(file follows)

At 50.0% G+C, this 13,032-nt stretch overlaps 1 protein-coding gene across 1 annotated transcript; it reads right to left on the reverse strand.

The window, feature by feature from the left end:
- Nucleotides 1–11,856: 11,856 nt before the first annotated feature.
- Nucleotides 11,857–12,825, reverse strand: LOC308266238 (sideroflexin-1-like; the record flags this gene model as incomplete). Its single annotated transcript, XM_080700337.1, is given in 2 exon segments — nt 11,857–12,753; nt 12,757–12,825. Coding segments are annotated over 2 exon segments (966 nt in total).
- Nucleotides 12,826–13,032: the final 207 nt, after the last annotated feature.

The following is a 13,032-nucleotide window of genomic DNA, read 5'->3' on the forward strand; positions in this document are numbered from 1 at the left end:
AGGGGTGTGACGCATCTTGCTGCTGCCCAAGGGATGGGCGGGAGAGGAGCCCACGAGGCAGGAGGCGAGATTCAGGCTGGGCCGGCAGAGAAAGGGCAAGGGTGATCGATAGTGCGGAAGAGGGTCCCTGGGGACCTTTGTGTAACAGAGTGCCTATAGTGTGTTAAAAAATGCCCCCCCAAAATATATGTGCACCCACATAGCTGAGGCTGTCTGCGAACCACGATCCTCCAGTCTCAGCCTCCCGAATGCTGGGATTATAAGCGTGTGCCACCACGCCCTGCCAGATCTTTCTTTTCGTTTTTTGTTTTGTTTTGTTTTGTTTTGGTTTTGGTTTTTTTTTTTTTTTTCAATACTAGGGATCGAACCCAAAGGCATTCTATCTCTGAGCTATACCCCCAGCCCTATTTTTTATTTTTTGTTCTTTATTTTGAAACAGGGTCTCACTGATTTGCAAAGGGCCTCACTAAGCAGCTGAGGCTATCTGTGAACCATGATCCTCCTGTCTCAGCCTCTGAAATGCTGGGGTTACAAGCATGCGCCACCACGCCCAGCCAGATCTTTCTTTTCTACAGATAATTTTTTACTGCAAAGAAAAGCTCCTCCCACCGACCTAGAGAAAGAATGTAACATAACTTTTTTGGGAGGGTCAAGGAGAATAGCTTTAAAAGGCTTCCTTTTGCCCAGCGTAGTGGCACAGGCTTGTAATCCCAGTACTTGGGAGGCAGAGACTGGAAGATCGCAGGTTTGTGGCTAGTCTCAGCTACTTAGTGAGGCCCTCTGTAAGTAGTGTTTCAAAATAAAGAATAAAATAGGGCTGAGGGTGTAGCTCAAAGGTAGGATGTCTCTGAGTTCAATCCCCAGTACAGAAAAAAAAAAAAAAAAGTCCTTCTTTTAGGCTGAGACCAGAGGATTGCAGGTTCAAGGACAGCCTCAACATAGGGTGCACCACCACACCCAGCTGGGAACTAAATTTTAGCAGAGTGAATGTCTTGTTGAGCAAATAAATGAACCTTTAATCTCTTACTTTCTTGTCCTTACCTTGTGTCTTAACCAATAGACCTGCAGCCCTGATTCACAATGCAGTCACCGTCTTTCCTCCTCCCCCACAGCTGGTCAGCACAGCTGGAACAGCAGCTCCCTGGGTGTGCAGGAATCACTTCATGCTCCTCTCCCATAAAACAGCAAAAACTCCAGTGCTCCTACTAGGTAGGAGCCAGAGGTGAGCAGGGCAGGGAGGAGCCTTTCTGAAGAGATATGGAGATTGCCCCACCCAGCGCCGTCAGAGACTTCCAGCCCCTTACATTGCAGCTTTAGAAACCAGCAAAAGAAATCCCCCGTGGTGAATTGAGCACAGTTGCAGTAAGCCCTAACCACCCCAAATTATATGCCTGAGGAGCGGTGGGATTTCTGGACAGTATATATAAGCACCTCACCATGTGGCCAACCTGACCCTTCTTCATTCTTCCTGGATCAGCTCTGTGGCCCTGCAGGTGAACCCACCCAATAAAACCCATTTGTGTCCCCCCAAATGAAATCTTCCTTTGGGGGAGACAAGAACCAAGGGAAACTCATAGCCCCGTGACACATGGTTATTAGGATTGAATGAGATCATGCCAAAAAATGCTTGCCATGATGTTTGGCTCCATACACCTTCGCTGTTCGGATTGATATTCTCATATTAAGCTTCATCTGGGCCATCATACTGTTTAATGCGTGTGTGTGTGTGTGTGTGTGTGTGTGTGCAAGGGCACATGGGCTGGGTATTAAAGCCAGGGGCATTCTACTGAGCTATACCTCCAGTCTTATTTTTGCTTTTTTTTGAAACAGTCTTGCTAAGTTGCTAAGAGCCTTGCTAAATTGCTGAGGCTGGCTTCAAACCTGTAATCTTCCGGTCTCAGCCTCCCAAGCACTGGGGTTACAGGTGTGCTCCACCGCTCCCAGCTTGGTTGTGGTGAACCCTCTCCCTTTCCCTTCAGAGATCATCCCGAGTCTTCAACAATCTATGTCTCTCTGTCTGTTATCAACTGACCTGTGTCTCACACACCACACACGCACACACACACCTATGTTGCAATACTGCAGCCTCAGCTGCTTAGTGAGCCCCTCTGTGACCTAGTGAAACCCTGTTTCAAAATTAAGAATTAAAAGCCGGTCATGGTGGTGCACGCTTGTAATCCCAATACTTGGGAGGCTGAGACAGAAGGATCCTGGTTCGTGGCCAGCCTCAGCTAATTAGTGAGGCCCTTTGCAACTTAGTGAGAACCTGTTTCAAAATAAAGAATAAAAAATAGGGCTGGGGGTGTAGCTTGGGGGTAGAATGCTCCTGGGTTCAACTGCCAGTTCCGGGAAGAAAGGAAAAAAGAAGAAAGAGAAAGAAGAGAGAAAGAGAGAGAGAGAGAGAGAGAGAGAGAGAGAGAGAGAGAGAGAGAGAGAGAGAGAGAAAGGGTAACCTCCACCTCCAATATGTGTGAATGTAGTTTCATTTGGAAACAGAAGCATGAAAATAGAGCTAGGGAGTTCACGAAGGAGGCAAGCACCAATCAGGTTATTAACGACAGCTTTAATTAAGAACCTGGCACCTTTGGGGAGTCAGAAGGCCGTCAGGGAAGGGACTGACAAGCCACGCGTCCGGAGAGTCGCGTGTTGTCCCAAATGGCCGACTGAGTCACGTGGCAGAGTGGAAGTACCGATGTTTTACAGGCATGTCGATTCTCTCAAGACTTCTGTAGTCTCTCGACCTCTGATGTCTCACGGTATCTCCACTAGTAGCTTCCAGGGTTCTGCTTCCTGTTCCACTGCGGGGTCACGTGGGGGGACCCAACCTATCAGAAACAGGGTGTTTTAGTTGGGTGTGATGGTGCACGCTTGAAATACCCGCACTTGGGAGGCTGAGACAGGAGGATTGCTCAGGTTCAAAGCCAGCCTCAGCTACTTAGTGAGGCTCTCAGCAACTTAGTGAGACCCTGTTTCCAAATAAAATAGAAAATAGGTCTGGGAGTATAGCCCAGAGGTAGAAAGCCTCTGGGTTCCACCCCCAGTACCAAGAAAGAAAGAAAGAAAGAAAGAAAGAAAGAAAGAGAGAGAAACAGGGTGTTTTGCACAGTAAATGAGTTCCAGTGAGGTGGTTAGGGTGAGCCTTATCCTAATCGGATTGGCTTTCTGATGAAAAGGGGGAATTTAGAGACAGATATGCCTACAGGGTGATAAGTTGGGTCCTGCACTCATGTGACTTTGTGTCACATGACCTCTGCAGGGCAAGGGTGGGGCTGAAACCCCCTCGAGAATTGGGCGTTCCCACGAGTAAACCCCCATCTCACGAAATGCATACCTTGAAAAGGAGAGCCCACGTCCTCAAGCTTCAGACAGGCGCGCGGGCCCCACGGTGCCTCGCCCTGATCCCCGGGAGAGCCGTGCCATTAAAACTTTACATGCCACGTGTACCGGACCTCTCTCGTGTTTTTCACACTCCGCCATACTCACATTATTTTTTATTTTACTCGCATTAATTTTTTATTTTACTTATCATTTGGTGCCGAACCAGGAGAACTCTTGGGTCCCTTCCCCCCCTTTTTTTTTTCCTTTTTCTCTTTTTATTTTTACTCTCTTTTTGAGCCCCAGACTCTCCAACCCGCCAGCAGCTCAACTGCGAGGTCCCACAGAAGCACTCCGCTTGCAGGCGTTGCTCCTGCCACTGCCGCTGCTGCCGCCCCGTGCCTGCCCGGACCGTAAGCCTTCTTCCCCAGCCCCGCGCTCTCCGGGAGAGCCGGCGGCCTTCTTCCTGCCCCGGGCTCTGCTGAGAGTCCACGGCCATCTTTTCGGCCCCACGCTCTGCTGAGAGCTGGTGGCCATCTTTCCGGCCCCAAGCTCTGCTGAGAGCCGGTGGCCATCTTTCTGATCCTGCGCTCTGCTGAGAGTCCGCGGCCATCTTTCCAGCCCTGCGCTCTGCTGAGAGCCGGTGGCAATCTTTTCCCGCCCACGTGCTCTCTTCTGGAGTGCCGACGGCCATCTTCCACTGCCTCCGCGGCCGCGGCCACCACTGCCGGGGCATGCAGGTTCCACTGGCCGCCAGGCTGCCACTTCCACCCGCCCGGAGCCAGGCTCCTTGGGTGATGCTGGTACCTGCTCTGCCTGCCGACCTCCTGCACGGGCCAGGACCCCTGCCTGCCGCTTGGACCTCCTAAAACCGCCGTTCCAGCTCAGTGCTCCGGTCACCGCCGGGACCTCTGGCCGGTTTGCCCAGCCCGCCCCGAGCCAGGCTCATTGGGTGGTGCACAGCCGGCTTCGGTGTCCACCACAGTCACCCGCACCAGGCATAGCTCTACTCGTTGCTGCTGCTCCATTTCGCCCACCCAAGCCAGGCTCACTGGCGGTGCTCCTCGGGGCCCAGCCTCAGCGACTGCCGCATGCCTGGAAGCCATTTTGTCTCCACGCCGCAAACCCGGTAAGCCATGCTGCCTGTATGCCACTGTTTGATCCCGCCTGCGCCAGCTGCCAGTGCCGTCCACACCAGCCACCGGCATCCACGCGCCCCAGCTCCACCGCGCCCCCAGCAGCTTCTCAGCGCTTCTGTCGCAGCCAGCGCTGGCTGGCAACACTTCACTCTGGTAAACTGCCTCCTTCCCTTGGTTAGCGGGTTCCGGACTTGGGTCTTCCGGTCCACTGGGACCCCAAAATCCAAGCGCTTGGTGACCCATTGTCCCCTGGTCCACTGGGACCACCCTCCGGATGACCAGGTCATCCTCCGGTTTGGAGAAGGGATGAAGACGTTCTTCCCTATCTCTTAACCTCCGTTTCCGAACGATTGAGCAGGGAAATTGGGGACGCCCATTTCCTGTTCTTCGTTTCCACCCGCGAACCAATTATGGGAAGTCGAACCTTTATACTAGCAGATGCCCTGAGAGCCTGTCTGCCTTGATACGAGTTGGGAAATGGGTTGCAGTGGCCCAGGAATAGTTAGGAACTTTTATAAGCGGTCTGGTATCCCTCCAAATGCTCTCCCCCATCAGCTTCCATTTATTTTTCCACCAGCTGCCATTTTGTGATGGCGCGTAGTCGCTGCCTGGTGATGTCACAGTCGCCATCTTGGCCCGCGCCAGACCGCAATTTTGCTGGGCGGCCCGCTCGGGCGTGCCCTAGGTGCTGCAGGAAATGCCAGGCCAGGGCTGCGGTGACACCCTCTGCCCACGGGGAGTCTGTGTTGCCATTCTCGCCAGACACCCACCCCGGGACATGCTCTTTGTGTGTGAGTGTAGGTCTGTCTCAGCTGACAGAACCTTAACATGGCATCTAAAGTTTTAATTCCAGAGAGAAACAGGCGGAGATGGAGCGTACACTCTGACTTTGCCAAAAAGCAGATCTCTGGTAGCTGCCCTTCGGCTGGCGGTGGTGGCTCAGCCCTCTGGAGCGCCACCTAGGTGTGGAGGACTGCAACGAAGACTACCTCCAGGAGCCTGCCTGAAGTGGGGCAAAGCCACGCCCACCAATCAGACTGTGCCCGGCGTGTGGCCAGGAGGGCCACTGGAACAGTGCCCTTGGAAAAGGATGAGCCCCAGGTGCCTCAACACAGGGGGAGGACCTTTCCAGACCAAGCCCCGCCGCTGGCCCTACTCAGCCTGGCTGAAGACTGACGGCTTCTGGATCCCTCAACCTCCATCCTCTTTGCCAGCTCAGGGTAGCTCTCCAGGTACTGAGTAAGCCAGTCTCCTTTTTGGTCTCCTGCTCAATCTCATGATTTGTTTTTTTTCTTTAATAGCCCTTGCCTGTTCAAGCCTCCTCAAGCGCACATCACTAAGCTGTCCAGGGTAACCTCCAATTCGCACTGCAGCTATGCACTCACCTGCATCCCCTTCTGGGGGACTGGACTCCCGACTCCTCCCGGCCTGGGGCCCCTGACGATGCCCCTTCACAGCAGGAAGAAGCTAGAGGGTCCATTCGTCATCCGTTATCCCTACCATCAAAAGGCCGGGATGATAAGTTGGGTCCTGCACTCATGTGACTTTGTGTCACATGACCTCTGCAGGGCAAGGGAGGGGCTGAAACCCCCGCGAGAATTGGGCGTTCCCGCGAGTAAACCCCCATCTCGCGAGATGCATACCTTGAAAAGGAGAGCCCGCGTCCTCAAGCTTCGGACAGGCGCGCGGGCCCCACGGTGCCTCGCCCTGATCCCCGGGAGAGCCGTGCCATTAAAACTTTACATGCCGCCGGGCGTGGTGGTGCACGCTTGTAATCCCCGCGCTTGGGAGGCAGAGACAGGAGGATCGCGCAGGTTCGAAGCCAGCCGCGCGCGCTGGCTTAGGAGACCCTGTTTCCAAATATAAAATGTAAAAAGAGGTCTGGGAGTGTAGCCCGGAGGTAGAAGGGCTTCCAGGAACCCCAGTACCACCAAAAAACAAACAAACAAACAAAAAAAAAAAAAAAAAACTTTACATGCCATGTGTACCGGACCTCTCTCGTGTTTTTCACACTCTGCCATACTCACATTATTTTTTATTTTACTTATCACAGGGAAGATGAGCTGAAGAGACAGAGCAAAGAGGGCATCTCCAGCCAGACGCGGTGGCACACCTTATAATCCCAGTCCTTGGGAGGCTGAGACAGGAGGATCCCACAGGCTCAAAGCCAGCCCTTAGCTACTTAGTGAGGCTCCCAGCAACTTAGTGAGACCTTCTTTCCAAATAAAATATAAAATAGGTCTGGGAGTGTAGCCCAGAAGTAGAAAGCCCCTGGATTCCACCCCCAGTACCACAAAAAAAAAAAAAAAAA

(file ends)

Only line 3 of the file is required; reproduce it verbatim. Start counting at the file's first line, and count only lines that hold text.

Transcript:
- Nucleotides 1–11,856: 11,856 nt before the first annotated feature.